Animal Models of Chlamydia trachomatis Infection
Guangming Zhong, Alison Quayle, Ashok Aiyar and Tianyuan Zhang
from: Chlamydia Biology: From Genome to Disease (Edited by: Ming Tan, Johannes H. Hegemann and Christine Sütterlin). Caister Academic Press, U.K. (2020) Pages: 459-482.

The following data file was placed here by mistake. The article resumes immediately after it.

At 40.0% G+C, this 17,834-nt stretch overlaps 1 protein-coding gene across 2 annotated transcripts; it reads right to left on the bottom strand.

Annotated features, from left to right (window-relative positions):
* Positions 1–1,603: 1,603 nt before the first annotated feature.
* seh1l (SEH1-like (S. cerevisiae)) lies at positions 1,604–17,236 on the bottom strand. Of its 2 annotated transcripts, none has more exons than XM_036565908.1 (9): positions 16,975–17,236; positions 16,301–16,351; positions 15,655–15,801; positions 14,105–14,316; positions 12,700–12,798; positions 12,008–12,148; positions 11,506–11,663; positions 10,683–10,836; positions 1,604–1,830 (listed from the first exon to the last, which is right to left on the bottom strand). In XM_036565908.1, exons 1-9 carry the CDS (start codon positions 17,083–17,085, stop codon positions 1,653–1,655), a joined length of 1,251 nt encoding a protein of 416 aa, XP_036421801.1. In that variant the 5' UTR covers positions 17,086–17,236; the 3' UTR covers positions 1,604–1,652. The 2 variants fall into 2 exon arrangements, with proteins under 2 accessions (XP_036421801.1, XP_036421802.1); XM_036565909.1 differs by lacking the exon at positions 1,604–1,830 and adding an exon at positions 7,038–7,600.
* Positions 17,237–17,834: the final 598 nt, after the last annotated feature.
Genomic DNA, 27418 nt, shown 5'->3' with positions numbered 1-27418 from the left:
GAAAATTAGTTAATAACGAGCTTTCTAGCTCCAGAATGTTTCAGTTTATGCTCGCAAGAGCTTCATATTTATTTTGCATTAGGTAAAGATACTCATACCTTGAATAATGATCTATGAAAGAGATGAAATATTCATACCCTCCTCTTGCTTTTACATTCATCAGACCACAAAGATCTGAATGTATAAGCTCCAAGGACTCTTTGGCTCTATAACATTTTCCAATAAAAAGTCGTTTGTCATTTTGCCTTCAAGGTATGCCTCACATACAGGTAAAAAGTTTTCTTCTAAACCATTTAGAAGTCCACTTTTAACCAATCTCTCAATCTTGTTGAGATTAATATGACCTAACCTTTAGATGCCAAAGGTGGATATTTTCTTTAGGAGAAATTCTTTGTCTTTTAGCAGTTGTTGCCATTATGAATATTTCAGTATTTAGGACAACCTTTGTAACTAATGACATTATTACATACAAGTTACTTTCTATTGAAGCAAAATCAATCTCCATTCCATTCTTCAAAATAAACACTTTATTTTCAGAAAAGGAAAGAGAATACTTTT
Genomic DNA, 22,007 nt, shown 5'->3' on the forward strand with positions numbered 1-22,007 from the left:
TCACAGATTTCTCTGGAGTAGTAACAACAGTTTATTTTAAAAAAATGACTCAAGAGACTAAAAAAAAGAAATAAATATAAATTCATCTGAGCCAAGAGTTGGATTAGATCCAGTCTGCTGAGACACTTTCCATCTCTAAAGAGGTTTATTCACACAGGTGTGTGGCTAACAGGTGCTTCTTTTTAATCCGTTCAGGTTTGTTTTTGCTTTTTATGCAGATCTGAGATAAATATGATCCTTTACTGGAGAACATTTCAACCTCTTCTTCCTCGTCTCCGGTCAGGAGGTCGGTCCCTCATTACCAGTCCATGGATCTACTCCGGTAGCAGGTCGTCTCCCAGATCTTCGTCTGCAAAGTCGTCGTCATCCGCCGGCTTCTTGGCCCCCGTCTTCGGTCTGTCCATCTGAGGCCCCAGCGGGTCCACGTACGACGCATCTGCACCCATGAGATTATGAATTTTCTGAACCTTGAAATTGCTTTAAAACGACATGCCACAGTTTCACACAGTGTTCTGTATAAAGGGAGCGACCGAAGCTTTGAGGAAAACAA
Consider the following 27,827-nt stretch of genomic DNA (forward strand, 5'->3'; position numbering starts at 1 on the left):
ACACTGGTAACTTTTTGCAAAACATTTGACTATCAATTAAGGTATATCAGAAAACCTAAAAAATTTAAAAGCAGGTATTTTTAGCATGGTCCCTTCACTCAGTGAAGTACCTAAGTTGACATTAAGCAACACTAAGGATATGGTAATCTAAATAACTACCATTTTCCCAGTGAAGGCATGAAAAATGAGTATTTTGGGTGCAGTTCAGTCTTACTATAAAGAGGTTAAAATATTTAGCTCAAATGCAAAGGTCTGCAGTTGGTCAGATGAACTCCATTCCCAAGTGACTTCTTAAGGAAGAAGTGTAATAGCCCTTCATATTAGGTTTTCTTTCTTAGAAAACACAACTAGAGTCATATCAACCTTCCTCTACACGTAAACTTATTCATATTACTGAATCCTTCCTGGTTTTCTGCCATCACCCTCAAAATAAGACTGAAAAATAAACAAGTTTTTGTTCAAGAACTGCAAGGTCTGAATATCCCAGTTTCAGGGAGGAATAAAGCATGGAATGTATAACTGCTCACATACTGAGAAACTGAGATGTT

Chlamydia trachomatis causes infections in the eye, urogenital, respiratory and gastrointestinal mucosa. Chronic infection can lead to significant disease; ocular infection can result in trachoma, a leading cause of preventable blindness, and genital infection can lead to the serious sequelae of ectopic pregnancy and infertility. These pathological sequelae have been proposed to result from the induction of a sustained inflammatory response, but the precise pathogenic mechanisms that lead to these diseases are not yet fully understood. Chlamydial biologists have used in vitro approaches that rely on biochemistry and/or cell biology, in conjunction with recently developed genetic tools, to identify bacterial factors required for interactions with host cells. Although some of the putative chlamydial virulence factors identified in vitro have been shown to promote chlamydial pathogenicity in animal models, it remains to be determined if this information is relevant to pathogenic mechanisms operating in humans. Furthermore, many putative virulence factors have not been evaluated in optimal animal tissue microenvironments despite the fact that various animal models with chlamydial infections have been developed. Here we describe the pathogenesis of C. trachomatis infections in humans and the unique features of the currently used model systems so that the most appropriate models can be chosen for addressing different aspects of C. trachomatis pathogenesis and evaluating vaccine candidates read more ...